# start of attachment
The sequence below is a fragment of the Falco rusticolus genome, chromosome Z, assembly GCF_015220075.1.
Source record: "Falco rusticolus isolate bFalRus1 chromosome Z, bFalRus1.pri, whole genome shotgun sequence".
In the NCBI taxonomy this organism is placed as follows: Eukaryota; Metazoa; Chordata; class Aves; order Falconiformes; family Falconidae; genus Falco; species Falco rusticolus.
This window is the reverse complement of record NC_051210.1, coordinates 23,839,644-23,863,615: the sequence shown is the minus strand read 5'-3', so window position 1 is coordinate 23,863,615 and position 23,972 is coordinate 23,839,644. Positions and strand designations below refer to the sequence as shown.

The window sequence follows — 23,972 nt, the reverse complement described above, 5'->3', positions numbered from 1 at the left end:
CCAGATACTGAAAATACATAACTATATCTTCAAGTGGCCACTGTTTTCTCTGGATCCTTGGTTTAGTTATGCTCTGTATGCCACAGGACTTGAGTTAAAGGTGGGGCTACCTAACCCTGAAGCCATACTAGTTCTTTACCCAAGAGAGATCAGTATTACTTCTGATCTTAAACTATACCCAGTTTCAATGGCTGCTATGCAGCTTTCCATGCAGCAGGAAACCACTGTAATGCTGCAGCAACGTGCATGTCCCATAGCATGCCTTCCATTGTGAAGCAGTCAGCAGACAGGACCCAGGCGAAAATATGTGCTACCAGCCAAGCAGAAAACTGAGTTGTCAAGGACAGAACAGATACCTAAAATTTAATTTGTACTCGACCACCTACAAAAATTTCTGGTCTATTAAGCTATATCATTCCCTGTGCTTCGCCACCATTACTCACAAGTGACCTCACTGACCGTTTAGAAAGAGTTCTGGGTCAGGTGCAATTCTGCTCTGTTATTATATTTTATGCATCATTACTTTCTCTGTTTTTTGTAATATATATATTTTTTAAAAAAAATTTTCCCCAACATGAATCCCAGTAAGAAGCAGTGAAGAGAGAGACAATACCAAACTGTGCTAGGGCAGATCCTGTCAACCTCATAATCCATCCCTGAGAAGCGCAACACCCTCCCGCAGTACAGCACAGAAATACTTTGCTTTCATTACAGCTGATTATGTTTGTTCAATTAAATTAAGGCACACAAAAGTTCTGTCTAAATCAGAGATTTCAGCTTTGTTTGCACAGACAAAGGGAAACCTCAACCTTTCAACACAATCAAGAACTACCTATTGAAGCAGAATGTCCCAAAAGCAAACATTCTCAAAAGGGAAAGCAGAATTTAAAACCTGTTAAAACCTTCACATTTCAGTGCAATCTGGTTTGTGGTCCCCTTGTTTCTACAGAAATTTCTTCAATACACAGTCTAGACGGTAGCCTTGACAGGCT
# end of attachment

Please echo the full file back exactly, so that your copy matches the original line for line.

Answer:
The sequence below is a fragment of the Falco rusticolus genome, chromosome Z, assembly GCF_015220075.1.
Source record: "Falco rusticolus isolate bFalRus1 chromosome Z, bFalRus1.pri, whole genome shotgun sequence".
In the NCBI taxonomy this organism is placed as follows: Eukaryota; Metazoa; Chordata; class Aves; order Falconiformes; family Falconidae; genus Falco; species Falco rusticolus.
This window is the reverse complement of record NC_051210.1, coordinates 23,839,644-23,863,615: the sequence shown is the minus strand read 5'-3', so window position 1 is coordinate 23,863,615 and position 23,972 is coordinate 23,839,644. Positions and strand designations below refer to the sequence as shown.

The window sequence follows — 23,972 nt, the reverse complement described above, 5'->3', positions numbered from 1 at the left end:
CCAGATACTGAAAATACATAACTATATCTTCAAGTGGCCACTGTTTTCTCTGGATCCTTGGTTTAGTTATGCTCTGTATGCCACAGGACTTGAGTTAAAGGTGGGGCTACCTAACCCTGAAGCCATACTAGTTCTTTACCCAAGAGAGATCAGTATTACTTCTGATCTTAAACTATACCCAGTTTCAATGGCTGCTATGCAGCTTTCCATGCAGCAGGAAACCACTGTAATGCTGCAGCAACGTGCATGTCCCATAGCATGCCTTCCATTGTGAAGCAGTCAGCAGACAGGACCCAGGCGAAAATATGTGCTACCAGCCAAGCAGAAAACTGAGTTGTCAAGGACAGAACAGATACCTAAAATTTAATTTGTACTCGACCACCTACAAAAATTTCTGGTCTATTAAGCTATATCATTCCCTGTGCTTCGCCACCATTACTCACAAGTGACCTCACTGACCGTTTAGAAAGAGTTCTGGGTCAGGTGCAATTCTGCTCTGTTATTATATTTTATGCATCATTACTTTCTCTGTTTTTTGTAATATATATATTTTTTAAAAAAAATTTTCCCCAACATGAATCCCAGTAAGAAGCAGTGAAGAGAGAGACAATACCAAACTGTGCTAGGGCAGATCCTGTCAACCTCATAATCCATCCCTGAGAAGCGCAACACCCTCCCGCAGTACAGCACAGAAATACTTTGCTTTCATTACAGCTGATTATGTTTGTTCAATTAAATTAAGGCACACAAAAGTTCTGTCTAAATCAGAGATTTCAGCTTTGTTTGCACAGACAAAGGGAAACCTCAACCTTTCAACACAATCAAGAACTACCTATTGAAGCAGAATGTCCCAAAAGCAAACATTCTCAAAAGGGAAAGCAGAATTTAAAACCTGTTAAAACCTTCACATTTCAGTGCAATCTGGTTTGTGGTCCCCTTGTTTCTACAGAAATTTCTTCAATACACAGTCTAGACGGTAGCCTTGACAGGCT